If you had asked me before tonight if I was holistic in my thinking, I most likely would have scrunched my forehead in thought and said, “hmm I’m not sure.” However in thinking about this post I realized I am holistic in the nature of my thinking. Stay tuned for definition and current examples, but first a story.
When I got out of college, my first job was with a Theater company called TroupeAmerica. Generally speaking around 50% of their business is producing touring shows. At first I worked solely in the shop and helped create scenery and props. As the season progressed, the only job that would be available was a job on a tour. So I accepted. I worked as Technical Director for Babes in Toyland. It was an experience to say the least. On this tour (as with most) the TD (Technical Director) is in charge of packing the truck. When we left Minneapolis, the TD for the company helped me pack the truck for the first time. He taught me a lot. I tried to remember where everything went and why. At the time it seemed like a million things went into that truck. In hindsight, it was a pretty easy pack, (relatively speaking, it was after all only 24ft.) Later in my career with TroupeAmerica I worked on bigger show and packed 48ft semi trailers. (By this time I had experiences with many different small loads.) While the increased trailer size makes it more difficult, all the same things that help dictate the way things should be packed apply. IE. try and keep the weight distributed side to side, keep the heavy things near the front, try and mix big things and medium things to keep everything packed tight (you’d be surprised how much things will shift during 300 miles.), keep the heavy things below your head level, etc. All told I’ve probably loaded and unloaded trucks and trailers over 200 times. The biggest thing I’ve learned is that I need to see everything in front of me (or have a very good knowledge of it) in order to do the best pack. As the crew is waiting for items to be packed, I would usually have them bring everything movable closer to the truck doors so it was visible (and not forgotten,) because there are no two truck packs alike and you need to constantly be thinking to evaluate the situation. Seeing the whole picture is vital for me to work on the solution.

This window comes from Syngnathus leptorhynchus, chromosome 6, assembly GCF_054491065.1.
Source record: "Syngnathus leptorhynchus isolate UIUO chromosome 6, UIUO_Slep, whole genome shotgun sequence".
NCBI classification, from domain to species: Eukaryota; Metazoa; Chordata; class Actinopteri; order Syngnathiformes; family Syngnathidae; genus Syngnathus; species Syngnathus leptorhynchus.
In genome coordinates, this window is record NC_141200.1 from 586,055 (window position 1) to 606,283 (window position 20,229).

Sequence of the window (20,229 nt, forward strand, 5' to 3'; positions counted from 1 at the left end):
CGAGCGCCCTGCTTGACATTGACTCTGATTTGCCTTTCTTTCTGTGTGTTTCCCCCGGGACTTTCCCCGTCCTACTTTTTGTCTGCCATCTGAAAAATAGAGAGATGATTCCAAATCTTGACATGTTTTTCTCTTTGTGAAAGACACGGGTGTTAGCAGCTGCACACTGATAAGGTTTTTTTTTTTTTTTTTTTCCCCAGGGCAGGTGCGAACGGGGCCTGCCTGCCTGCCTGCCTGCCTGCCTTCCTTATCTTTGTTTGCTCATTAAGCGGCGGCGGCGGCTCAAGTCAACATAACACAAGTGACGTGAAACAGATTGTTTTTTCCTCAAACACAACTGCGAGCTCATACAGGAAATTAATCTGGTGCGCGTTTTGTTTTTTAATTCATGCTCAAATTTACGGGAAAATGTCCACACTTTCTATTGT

Holism (from ὅλος holos, a Greek word meaning all, whole, entire, total) is the idea that all the properties of a given system (physical, biological, chemical, social, economic, mental, linguistic, etc.) cannot be determined or explained by its component parts alone. Instead, the system as a whole determines in an important way how the parts behave. The general principle of holism was concisely summarized by Aristotle in the Metaphysics: “The whole is more than the sum of its parts” (1045a10). – wikipedia
Sometimes I need to remind myself that while this aspect of processing is extremely useful, it also can present a stumbling block, especially when the whole picture isn’t always completely visible (ie. wedding planning and budgeting) or when there is another person who sees the same parts combine into a different whole. However I’m positive through honest and open communication, Meg and I can use self-knowledge like this to work together and have a great “holistic” marriage.